Growing up, most of us were taught that jealousy is wrong. But what if all you want is simply the right tool for the job? Personally, I want my doctor to upgrade to the best medical equipment available, especially if he's about to operate on me. In fact, if he was comfortable with his dilapidated x-ray machine, or his beat-up stethoscope, I'd think there was something wrong with him.
It's a question of equity. A righteous jealousy is merely wanting the right tool for the job. Would anyone look down on a mechanic because he wanted to upgrade from a wrench to an air compressor? During the Civil Rights marches of the 1960s, did anyone consider Martin Luther King, Jr. jealous when all he wanted was equal rights for all people? Why should teachers be any different when it comes to wanting the right tools to meet the needs of their students?
A Little Field Trip
So today, my principal, myself, and some of the teachers at Coronita Elementary school visited Todd Elementary school to learn how the staff has integrated technology into their curriculum over the past two years. Todd's principal, Grace Eden, along with classroom teachers Angela Helmer and Ed Cavillo, demonstrated their interactive whiteboards, document cameras, wireless pads, and student responders. Afterwards, we visited their English Learner lab, complete with dance pads tethered to computers, and touch screen computers.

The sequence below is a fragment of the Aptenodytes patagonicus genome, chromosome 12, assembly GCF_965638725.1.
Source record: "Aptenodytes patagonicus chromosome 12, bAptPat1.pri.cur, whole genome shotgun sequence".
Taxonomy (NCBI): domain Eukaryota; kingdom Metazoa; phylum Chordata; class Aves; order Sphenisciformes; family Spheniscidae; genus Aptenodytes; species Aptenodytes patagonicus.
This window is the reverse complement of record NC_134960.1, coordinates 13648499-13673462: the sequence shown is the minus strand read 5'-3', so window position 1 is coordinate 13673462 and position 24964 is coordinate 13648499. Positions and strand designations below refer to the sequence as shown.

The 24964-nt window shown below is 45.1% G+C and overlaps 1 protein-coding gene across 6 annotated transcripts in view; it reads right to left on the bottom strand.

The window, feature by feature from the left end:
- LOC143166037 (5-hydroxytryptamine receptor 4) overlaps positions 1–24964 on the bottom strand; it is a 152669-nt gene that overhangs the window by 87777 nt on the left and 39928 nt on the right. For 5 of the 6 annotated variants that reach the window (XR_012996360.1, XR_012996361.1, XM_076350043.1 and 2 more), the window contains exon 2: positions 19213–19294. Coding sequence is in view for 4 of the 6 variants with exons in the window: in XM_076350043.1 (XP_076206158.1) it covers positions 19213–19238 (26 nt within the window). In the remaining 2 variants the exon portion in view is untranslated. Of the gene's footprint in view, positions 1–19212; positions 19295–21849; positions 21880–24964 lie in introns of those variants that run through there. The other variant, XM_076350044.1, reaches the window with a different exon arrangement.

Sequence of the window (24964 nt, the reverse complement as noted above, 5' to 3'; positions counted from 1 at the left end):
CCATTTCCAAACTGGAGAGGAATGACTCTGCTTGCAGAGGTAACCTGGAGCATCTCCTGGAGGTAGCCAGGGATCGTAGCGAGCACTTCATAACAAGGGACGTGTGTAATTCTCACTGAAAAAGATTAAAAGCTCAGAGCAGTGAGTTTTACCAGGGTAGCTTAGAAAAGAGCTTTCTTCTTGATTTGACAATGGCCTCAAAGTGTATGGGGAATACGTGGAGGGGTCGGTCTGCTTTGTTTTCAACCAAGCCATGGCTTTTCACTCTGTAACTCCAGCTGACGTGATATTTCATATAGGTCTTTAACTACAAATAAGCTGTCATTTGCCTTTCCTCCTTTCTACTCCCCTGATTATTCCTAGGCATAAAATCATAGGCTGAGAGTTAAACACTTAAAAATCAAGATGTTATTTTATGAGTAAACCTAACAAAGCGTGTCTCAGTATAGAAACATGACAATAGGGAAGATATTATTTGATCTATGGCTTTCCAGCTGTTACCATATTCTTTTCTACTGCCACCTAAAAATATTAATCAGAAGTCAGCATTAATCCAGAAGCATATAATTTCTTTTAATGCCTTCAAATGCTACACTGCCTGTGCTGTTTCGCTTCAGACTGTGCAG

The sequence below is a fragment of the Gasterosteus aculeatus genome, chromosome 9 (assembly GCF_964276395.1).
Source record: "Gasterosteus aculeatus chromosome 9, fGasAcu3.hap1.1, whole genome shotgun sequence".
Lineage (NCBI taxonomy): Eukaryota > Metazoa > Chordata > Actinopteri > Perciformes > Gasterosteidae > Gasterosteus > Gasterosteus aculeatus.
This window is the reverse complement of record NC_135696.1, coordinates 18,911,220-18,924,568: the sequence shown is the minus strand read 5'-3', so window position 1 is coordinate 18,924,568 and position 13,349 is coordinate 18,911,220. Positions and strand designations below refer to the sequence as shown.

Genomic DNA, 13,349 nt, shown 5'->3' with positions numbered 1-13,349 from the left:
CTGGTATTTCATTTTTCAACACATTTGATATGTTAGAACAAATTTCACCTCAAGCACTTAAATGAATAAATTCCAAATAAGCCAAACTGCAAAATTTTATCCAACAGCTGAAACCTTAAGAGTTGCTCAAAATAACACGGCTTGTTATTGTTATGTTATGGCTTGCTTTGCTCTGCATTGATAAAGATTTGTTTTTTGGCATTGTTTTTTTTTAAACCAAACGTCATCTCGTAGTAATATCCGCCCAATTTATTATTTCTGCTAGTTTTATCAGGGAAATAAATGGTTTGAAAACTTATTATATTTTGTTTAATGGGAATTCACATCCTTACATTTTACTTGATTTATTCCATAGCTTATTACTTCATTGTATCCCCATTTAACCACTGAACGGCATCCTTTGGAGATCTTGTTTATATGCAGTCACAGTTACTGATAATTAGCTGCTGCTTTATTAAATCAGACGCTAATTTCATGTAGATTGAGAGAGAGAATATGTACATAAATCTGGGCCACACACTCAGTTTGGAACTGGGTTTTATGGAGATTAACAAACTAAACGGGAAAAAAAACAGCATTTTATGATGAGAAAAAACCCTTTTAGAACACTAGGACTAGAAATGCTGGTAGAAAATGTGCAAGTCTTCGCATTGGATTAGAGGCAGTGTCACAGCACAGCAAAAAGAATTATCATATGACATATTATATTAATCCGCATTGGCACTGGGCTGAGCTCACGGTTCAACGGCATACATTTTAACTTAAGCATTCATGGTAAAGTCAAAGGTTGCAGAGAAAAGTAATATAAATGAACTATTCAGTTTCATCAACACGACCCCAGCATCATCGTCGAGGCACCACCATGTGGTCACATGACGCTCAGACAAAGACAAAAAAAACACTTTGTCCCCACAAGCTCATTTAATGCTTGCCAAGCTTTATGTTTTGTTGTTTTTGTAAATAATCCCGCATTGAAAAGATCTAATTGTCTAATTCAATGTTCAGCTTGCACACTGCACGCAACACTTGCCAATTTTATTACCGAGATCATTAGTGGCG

Dance To Learn
One of the dance pad games we tried involved matching an animal with its characteristic. As a two- or three- word description drifts across the top of the screen (ex. hooves, gallop, four legs), the player stomps his or her foot on the part of the dance pad that corresponds with the location of the animal's name on the screen (i.e. horse). Points are awarded for speed and accuracy. It's these kinds of technology rich, whole-body kinesthetic learning activities that make the children enrolled in Todd's 2-hour after school EL program want to stay even longer.
Breaking New Ground
Since Todd is one of Corona-Norco Unified School District's newer schools, Grace Eden had the opportunity to make key decisions about the kind of tools with which they would outfit their school. For example, instead of deciding to purchase brand new overhead transparency projectors, DVD players, CRT televisions, and other traditional pieces of equipment, she insisted that each classroom should be equipped with more current and effective tools, such as interactive whiteboards, student responders, and document cameras. Any money that would normally have been spent on "old school" technology was going to be spent on "new school" tools. To learn more about Todd's use of technology, check out this article featuring Todd Elementary by RIMS CTAP, published back in January, '09.
Passionate About Teaching
As a strong proponent of educational technology, it's a huge encouragement to me, my principal, Beth Feaster, and many of my colleagues, to see fellow teachers across town like Angela and Ed, and a principal like Grace Eden, putting technology in the hands of students and teachers, modeling best practices, and ultimately being passionate about teaching.
Bottom line: Teachers need new tools to truly engage students and enhance their learning. There's nothing wrong with an overhead projector: but compared to a document camera hooked up to an interactive whiteboard-- forget about it! It's like the difference between a typewriter with ribbon vs. a word processing program on a computer. There is simply no contest. It's time for ALL stakeholders to embrace the tools of tomorrow because tomorrow is here. And teachers, you're not being jealous or covetous to want the right tool for the job.